Eugenics and other Evils (1): What is Eugenics?


G. K. Chesterton

To the Reader

I publish these essays at the present time for a particular reason connected with the present situation; a reason which I should like briefly to emphasize and make clear.

Though most of the conclusions, especially towards the end, are conceived with reference to recent events, the actual bulk of preliminary notes about the science of Eugenics were written before the war. It was a time when this theme was the topic of the hour; when eugenic babies — not visibly very distinguishable from other babies — sprawled all over the illustrated papers; when the evolutionary fancy of Nietzsche was the new cry among the intellectuals; and when Mr. Bernard Shaw and others were considering the idea that to breed a man like a cart-horse was the true way to attain that higher civilization, of intellectual magnanimity and sympathetic insight, which may be found in cart-horses. It may therefore appear that I took the opinion too controversially, and it seems to me that I some times took it too seriously. But the criticism of Eugenics soon expanded of itself into a more general criticism of a modern craze for scientific officialism and strict social organization.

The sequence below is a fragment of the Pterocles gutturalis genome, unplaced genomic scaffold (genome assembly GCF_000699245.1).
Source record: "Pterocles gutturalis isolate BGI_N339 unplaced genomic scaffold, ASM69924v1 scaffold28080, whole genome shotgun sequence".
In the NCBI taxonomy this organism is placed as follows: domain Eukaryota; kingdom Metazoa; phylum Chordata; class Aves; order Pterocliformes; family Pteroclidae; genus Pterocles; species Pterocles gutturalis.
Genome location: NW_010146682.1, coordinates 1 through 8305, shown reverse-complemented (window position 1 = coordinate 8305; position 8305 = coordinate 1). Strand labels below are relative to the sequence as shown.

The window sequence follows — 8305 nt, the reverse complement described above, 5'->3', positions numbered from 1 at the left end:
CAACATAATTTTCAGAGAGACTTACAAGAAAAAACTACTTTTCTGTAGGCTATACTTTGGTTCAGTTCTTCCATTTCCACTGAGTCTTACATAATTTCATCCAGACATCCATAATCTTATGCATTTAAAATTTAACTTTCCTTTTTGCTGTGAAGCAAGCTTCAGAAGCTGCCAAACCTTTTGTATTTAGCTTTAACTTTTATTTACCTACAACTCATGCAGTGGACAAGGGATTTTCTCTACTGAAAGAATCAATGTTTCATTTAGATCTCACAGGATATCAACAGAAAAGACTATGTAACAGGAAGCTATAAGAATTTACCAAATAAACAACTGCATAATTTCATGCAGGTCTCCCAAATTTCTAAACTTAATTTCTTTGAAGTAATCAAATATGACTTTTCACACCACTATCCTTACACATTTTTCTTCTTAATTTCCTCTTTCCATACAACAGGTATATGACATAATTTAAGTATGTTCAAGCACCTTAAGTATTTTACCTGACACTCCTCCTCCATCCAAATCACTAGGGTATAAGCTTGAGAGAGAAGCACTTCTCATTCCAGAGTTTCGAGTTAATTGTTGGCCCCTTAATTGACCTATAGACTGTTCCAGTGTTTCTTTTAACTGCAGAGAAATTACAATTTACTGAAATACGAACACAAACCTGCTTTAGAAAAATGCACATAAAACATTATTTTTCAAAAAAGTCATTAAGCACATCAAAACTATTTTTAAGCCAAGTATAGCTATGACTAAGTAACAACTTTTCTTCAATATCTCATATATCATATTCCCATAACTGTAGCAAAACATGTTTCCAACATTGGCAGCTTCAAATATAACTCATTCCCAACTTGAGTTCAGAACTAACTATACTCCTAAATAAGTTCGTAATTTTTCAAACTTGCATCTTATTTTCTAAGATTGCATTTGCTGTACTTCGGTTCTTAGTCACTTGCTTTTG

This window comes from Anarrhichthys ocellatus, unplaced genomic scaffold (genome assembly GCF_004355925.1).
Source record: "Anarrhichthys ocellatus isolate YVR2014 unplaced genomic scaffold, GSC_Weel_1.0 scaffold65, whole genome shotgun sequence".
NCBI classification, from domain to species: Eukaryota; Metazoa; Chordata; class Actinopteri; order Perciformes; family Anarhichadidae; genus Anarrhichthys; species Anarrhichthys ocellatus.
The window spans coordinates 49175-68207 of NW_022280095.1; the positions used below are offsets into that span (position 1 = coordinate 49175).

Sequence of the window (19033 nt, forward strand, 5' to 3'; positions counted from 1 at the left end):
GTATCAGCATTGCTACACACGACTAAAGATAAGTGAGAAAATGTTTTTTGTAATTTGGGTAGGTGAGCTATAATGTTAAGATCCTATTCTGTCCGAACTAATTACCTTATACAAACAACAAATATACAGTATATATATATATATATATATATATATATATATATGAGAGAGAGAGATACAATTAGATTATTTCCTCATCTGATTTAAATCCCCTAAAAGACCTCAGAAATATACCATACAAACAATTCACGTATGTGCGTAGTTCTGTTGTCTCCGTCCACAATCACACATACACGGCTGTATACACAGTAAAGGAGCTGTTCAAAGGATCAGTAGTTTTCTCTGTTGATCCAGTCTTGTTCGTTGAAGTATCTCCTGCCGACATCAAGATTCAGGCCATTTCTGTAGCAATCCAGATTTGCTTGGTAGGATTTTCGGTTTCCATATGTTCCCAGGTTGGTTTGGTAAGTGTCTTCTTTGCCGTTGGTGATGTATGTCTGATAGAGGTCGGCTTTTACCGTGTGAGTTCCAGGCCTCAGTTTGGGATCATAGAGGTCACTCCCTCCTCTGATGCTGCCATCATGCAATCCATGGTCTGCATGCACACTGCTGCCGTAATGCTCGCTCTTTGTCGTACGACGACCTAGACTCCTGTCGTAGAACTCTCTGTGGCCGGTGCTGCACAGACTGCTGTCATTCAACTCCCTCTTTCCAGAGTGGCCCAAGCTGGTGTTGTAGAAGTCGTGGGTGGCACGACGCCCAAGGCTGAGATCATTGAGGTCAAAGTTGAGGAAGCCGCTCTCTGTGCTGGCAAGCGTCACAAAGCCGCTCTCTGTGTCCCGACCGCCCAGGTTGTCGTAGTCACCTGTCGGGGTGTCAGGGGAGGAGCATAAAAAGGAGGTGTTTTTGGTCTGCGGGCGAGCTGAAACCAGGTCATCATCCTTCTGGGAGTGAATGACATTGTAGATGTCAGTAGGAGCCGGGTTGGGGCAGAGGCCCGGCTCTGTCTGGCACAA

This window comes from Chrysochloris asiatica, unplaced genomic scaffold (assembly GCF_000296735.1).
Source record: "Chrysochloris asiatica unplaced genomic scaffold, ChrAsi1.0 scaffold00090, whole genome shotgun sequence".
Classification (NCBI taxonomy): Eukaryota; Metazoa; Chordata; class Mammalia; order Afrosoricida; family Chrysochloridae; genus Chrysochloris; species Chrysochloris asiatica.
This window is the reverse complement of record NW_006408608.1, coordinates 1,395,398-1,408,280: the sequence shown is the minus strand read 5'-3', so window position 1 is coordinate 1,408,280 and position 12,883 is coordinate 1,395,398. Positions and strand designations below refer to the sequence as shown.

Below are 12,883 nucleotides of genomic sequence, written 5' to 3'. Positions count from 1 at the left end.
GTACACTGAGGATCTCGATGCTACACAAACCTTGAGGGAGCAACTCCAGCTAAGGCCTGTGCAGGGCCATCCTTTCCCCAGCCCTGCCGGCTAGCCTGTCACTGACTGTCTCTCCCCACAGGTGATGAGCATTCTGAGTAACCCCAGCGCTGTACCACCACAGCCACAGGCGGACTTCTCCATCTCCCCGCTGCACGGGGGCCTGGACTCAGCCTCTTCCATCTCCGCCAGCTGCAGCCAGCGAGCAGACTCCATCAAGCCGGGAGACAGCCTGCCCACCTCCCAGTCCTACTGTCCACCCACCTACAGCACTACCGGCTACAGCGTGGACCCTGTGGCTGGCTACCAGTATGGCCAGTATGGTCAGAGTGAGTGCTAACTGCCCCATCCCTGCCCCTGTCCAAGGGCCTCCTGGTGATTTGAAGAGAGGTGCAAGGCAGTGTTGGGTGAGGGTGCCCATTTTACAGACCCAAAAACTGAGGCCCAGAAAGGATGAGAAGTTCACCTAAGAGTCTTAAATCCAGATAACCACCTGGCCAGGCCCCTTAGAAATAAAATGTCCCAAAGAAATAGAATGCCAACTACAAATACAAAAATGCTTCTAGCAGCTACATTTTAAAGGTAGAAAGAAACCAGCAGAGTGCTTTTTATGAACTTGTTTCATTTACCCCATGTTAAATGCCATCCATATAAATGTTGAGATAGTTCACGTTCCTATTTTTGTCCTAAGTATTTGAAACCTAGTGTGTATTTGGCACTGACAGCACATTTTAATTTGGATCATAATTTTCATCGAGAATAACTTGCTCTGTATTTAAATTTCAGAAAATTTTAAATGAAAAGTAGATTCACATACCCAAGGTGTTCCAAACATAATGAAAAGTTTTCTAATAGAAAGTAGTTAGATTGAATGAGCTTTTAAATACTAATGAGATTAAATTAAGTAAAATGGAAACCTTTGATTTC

And then the hour came when I felt, not without relief, that I might well fling all my notes into the fire. The fire was a very big one, and was burning up bigger things than such pedantic quackeries. And, anyhow, the issue itself was being settled in a very different style. Scientific officialism and organization in the State which had specialized in them, had gone to war with the older culture of Christendom. Either Prussianism would win and the protest would be hopeless, or Prussianism would lose and the protest would be needless. As the war advanced from poison gas to piracy against neutrals, it grew more and more plain that the scientifically organized State was not increasing in popularity. Whatever happened, no Englishmen would ever again go nosing round the stinks of that low laboratory. So I thought all I had written irrelevant, and put it out of my mind.

I am greatly grieved to say that it is not irrelevant. It has gradually grown apparent, to my astounded gaze, that the ruling classes in England are still proceeding on the assumption that Prussia is a pattern for the whole world. If parts of my book are nearly nine years old most of their principles and proceedings are a great deal older. They can offer us nothing but the same stuffy science, the same bullying bureaucracy and the same terrorism by tenth-rate professors that have led the German Empire to its recent conspicuous triumph. For that reason, three years after the war with Prussia, I collect and publish these papers.

G. K. C.